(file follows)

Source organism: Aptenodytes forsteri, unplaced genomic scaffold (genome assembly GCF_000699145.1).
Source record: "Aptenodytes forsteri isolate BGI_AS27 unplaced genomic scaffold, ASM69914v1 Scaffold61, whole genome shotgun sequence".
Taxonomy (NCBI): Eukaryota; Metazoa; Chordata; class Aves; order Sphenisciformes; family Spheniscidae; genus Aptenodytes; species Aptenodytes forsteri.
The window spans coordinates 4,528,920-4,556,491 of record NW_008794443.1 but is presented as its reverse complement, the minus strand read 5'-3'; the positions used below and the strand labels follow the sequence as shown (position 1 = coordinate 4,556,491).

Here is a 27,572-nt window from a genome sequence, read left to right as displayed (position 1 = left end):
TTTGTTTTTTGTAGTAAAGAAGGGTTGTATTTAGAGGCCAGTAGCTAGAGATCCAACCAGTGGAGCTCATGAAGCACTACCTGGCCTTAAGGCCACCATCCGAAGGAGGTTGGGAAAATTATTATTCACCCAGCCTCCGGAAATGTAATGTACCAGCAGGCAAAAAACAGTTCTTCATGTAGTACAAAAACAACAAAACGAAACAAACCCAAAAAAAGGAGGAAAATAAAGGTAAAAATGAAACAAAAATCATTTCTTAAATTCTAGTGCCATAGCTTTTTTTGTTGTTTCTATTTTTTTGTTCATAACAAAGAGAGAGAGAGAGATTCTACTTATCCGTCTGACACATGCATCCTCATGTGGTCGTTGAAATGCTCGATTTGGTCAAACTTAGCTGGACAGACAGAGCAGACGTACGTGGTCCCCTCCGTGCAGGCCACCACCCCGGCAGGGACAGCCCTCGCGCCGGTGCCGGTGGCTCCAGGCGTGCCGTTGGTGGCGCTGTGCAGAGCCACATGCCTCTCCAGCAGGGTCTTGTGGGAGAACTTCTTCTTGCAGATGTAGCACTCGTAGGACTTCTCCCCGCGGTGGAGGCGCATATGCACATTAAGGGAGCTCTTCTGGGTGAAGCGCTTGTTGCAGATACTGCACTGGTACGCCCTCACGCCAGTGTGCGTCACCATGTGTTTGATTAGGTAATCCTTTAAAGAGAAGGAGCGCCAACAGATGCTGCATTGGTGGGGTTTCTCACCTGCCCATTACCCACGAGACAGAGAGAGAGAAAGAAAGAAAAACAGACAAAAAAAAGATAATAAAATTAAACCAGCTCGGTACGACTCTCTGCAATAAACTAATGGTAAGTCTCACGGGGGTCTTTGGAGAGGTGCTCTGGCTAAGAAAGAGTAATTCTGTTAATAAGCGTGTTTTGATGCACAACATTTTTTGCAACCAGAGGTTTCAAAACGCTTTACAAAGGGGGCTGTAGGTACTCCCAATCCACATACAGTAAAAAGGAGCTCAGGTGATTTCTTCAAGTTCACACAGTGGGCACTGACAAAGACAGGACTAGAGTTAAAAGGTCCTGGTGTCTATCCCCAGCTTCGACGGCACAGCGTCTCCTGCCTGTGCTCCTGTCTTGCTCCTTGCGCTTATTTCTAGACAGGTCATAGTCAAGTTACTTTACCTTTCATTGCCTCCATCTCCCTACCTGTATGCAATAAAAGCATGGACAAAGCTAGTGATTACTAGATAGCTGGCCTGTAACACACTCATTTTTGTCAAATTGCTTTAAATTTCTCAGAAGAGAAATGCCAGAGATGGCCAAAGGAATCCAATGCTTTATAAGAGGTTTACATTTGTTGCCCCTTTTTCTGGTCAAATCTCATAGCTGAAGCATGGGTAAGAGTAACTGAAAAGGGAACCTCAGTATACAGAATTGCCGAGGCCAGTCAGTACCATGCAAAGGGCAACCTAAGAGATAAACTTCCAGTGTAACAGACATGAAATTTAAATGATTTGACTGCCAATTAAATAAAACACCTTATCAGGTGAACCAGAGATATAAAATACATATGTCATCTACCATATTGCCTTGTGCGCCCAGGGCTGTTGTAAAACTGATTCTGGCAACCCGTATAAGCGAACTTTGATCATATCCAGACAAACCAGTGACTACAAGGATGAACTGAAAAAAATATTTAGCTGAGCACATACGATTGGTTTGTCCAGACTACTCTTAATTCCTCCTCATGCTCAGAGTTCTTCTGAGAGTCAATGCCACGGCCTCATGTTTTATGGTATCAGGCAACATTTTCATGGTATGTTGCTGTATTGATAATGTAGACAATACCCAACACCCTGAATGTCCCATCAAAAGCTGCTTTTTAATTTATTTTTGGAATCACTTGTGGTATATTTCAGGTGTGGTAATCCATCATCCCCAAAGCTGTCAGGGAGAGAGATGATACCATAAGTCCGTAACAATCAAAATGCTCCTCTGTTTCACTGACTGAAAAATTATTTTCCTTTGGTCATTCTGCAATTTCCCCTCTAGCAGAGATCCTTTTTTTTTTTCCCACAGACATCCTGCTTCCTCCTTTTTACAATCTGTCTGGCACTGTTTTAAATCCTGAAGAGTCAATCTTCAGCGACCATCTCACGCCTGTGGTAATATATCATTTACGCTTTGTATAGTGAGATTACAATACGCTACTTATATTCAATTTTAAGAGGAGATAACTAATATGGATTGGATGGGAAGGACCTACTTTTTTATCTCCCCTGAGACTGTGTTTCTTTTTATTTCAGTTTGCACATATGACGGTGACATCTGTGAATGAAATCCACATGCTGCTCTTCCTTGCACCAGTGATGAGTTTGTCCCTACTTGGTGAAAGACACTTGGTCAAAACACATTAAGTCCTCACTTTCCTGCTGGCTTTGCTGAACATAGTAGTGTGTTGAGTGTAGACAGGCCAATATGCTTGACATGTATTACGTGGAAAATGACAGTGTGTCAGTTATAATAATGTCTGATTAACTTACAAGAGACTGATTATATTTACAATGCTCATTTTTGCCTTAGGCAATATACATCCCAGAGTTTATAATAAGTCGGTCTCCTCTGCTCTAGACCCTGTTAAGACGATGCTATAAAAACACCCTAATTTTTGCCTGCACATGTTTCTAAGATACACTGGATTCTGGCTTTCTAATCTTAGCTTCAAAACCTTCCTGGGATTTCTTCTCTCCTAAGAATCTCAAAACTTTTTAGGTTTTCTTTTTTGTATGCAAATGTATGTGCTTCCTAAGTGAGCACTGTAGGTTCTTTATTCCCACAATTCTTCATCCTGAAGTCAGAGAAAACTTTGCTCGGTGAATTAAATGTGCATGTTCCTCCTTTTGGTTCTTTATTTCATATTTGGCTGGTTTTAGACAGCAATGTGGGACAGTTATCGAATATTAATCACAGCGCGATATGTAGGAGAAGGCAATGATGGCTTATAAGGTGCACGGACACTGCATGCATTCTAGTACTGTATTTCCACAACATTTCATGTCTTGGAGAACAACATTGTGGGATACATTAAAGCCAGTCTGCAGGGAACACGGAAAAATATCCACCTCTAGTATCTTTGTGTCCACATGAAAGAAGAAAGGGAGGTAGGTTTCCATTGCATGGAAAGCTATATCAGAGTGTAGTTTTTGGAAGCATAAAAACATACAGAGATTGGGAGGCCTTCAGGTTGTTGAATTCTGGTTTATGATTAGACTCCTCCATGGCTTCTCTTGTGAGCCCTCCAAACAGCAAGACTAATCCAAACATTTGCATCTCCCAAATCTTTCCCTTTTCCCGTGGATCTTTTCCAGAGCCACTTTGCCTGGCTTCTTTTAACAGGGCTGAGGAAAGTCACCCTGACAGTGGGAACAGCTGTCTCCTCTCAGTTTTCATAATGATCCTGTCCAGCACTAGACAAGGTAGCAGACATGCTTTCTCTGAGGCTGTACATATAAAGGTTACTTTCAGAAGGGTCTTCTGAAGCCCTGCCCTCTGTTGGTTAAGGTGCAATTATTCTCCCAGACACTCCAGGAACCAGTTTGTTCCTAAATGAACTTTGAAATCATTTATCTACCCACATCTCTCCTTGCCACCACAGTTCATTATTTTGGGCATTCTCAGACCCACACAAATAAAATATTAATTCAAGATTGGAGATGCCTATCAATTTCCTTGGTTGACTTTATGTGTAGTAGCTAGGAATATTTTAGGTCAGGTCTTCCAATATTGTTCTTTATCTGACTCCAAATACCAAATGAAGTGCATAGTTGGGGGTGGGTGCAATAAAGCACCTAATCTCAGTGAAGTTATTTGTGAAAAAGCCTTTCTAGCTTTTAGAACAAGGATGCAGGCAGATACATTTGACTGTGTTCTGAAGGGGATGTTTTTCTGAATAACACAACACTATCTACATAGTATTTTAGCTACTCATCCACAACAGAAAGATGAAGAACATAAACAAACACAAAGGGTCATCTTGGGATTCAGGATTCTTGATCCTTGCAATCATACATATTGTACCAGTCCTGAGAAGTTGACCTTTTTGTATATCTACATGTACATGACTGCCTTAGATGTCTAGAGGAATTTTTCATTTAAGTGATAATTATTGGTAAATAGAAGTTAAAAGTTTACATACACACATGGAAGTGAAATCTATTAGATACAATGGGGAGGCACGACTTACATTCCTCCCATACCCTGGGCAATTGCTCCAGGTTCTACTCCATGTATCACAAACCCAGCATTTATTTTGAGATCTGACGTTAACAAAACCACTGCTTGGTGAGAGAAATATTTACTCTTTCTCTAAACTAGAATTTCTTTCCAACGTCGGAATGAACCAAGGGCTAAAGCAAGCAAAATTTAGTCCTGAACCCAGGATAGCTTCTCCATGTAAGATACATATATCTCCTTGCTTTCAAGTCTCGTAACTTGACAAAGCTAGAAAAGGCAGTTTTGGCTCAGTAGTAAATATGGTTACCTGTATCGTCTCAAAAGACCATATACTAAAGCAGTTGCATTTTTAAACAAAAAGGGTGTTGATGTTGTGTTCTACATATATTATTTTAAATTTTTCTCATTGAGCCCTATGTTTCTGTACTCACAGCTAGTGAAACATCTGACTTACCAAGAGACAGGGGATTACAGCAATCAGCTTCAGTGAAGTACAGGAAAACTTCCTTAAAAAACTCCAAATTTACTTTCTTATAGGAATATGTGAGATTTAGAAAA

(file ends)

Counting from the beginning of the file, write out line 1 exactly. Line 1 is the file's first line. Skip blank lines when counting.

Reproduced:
Source organism: Aptenodytes forsteri, unplaced genomic scaffold (genome assembly GCF_000699145.1).